• Fischer, Claude S. America Calling: A Social History of the Telephone to 1940. Berkeley: University of California Press, 1992. Analyzes the role the telephone played in the lives of average Americans in the early decades of the twentieth century. Well researched, with detailed appendixes.
  • Millman, S., ed. A History of Engineering and Science in the Bell System: Communications Sciences, 1925-1980. New York: AT&T Bell Laboratories, 1984. Discusses the various foundations of applied physics in communications technology, including television, radio, lightwave transmission, and digital communications. Index.
  • _______. A History of Engineering and Science in the Bell System: Physical Sciences, 1925-1980. New York: AT&T Bell Laboratories, 1983. Contains a good overview of the problems (and solutions) encountered in the construction of the first cables designed for transoceanic service. Discusses the theory of electronic switching and digital transmission. Index.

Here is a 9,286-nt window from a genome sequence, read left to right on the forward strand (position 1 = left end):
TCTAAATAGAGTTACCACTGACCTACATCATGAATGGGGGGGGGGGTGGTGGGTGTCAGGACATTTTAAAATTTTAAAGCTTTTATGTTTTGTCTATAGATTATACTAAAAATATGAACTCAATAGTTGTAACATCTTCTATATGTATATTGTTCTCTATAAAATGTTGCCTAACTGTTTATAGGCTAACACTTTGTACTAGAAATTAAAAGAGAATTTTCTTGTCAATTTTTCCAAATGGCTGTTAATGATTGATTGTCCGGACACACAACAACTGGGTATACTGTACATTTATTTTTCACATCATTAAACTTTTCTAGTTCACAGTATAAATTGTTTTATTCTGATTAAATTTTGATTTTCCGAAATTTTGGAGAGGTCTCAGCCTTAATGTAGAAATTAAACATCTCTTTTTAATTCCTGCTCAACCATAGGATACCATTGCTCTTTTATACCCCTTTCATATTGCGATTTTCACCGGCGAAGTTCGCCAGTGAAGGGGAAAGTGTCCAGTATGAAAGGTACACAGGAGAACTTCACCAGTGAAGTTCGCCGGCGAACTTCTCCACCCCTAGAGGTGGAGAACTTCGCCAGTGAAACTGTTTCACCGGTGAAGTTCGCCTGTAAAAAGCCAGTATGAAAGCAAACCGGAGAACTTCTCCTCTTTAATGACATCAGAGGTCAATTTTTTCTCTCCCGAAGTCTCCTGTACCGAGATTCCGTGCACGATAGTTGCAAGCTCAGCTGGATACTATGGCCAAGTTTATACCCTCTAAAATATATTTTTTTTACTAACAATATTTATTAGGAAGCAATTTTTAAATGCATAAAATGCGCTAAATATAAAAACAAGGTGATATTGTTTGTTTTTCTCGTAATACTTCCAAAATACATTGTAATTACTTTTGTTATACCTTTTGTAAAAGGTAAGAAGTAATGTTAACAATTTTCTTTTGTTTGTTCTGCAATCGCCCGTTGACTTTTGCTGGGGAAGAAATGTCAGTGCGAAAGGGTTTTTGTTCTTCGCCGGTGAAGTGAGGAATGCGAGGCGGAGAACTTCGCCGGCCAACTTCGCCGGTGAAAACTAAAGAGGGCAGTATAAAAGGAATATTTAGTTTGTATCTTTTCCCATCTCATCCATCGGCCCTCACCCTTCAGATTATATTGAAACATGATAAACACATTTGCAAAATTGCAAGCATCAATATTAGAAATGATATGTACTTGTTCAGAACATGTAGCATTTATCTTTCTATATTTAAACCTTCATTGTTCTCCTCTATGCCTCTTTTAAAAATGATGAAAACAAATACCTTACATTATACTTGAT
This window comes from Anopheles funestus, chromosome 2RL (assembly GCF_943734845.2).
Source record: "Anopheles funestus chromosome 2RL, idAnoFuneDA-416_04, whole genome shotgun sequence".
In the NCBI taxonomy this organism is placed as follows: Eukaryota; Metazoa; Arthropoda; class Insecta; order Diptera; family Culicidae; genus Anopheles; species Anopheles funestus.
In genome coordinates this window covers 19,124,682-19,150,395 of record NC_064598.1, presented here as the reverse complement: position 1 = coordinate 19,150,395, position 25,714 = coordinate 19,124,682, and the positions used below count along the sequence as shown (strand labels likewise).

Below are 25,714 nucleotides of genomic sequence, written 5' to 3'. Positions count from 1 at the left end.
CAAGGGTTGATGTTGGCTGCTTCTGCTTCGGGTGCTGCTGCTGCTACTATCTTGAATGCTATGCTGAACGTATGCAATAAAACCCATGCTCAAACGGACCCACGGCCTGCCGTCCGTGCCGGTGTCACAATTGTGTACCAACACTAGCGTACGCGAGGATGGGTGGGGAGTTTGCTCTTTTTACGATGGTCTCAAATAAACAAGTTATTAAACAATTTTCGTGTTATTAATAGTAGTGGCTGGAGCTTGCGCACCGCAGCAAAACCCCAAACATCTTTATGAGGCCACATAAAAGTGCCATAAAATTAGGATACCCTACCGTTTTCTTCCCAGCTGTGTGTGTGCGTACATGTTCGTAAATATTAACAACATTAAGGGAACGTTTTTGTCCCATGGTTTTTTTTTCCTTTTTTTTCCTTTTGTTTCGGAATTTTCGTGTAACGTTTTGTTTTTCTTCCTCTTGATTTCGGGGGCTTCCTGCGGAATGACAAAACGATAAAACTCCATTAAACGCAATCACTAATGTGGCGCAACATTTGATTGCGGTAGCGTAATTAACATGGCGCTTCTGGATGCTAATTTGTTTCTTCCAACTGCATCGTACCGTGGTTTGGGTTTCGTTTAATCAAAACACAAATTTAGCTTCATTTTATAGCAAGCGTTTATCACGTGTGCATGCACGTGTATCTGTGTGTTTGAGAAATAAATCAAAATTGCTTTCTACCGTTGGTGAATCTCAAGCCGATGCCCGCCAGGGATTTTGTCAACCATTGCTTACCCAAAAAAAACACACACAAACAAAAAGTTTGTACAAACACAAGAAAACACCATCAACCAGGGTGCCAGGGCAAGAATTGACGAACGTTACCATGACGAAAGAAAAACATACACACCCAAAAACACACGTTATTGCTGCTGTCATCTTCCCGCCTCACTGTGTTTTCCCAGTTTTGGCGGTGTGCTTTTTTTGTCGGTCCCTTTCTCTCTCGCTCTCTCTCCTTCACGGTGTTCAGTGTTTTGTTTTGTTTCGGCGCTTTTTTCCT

• O’Neill, E. F., ed. A History of Engineering and Science in the Bell System: Transmission Technology, 1925-1975. Indianapolis: AT&T Bell Laboratories, 1985. This large volume contains a good discussion of the development of direct distance dialing by the Bell System and its deployment throughout the United States and eventually in its overseas operation.
  • Ress, Etta Schneider. Signals to Satellites in Today’s World. Mankato, Minn.: Creative Educational Society, 1965. Heavily illustrated volume provides a layperson’s overview of the evolution of communication technology up to the mid-1960’s. Includes a good discussion of the history of transoceanic cable from the middle of the nineteenth century to the deployment of the first telephone cable in 1956.